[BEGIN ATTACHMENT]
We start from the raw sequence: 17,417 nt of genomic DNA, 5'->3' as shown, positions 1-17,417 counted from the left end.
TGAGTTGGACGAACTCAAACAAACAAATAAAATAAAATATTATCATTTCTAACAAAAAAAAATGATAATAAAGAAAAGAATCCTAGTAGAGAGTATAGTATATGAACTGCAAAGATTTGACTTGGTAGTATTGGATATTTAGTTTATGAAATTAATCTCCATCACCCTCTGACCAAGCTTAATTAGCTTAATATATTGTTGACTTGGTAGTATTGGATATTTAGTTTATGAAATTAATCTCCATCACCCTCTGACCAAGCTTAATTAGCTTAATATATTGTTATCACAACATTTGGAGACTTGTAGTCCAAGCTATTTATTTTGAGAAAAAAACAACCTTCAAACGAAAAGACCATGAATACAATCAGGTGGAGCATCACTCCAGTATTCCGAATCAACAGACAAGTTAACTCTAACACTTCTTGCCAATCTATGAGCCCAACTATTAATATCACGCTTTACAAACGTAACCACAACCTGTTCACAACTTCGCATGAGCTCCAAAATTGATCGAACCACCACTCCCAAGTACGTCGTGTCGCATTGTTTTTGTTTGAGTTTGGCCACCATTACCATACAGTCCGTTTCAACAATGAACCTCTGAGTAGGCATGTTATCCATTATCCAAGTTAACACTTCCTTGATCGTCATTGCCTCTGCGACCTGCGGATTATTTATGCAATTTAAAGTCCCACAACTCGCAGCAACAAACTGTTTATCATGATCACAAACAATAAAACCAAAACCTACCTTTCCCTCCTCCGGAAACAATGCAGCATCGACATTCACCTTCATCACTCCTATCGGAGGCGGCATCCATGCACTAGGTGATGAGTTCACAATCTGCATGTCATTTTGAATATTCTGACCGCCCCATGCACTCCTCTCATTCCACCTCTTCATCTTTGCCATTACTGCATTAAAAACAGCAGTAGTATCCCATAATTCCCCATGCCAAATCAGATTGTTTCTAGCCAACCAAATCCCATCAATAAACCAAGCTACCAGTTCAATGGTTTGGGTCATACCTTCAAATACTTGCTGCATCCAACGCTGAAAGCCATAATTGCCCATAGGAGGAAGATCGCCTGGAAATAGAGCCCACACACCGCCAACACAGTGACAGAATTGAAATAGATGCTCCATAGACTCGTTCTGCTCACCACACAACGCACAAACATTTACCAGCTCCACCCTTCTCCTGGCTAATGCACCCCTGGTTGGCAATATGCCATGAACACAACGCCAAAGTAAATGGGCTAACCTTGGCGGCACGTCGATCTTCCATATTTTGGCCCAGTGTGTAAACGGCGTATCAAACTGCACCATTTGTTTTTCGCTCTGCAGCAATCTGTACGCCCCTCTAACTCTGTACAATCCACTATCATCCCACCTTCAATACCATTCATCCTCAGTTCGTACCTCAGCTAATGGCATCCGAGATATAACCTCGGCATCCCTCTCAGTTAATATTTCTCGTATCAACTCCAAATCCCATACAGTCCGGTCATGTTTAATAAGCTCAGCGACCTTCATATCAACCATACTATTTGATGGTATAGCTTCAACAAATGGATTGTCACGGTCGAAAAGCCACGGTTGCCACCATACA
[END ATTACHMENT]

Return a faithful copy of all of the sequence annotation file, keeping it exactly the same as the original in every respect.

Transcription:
We start from the raw sequence: 17,417 nt of genomic DNA, 5'->3' as shown, positions 1-17,417 counted from the left end.
TGAGTTGGACGAACTCAAACAAACAAATAAAATAAAATATTATCATTTCTAACAAAAAAAAATGATAATAAAGAAAAGAATCCTAGTAGAGAGTATAGTATATGAACTGCAAAGATTTGACTTGGTAGTATTGGATATTTAGTTTATGAAATTAATCTCCATCACCCTCTGACCAAGCTTAATTAGCTTAATATATTGTTGACTTGGTAGTATTGGATATTTAGTTTATGAAATTAATCTCCATCACCCTCTGACCAAGCTTAATTAGCTTAATATATTGTTATCACAACATTTGGAGACTTGTAGTCCAAGCTATTTATTTTGAGAAAAAAACAACCTTCAAACGAAAAGACCATGAATACAATCAGGTGGAGCATCACTCCAGTATTCCGAATCAACAGACAAGTTAACTCTAACACTTCTTGCCAATCTATGAGCCCAACTATTAATATCACGCTTTACAAACGTAACCACAACCTGTTCACAACTTCGCATGAGCTCCAAAATTGATCGAACCACCACTCCCAAGTACGTCGTGTCGCATTGTTTTTGTTTGAGTTTGGCCACCATTACCATACAGTCCGTTTCAACAATGAACCTCTGAGTAGGCATGTTATCCATTATCCAAGTTAACACTTCCTTGATCGTCATTGCCTCTGCGACCTGCGGATTATTTATGCAATTTAAAGTCCCACAACTCGCAGCAACAAACTGTTTATCATGATCACAAACAATAAAACCAAAACCTACCTTTCCCTCCTCCGGAAACAATGCAGCATCGACATTCACCTTCATCACTCCTATCGGAGGCGGCATCCATGCACTAGGTGATGAGTTCACAATCTGCATGTCATTTTGAATATTCTGACCGCCCCATGCACTCCTCTCATTCCACCTCTTCATCTTTGCCATTACTGCATTAAAAACAGCAGTAGTATCCCATAATTCCCCATGCCAAATCAGATTGTTTCTAGCCAACCAAATCCCATCAATAAACCAAGCTACCAGTTCAATGGTTTGGGTCATACCTTCAAATACTTGCTGCATCCAACGCTGAAAGCCATAATTGCCCATAGGAGGAAGATCGCCTGGAAATAGAGCCCACACACCGCCAACACAGTGACAGAATTGAAATAGATGCTCCATAGACTCGTTCTGCTCACCACACAACGCACAAACATTTACCAGCTCCACCCTTCTCCTGGCTAATGCACCCCTGGTTGGCAATATGCCATGAACACAACGCCAAAGTAAATGGGCTAACCTTGGCGGCACGTCGATCTTCCATATTTTGGCCCAGTGTGTAAACGGCGTATCAAACTGCACCATTTGTTTTTCGCTCTGCAGCAATCTGTACGCCCCTCTAACTCTGTACAATCCACTATCATCCCACCTTCAATACCATTCATCCTCAGTTCGTACCTCAGCTAATGGCATCCGAGATATAACCTCGGCATCCCTCTCAGTTAATATTTCTCGTATCAACTCCAAATCCCATACAGTCCGGTCATGTTTAATAAGCTCAGCGACCTTCATATCAACCATACTATTTGATGGTATAGCTTCAACAAATGGATTGTCACGGTCGAAAAGCCACGGTTGCCACCATACA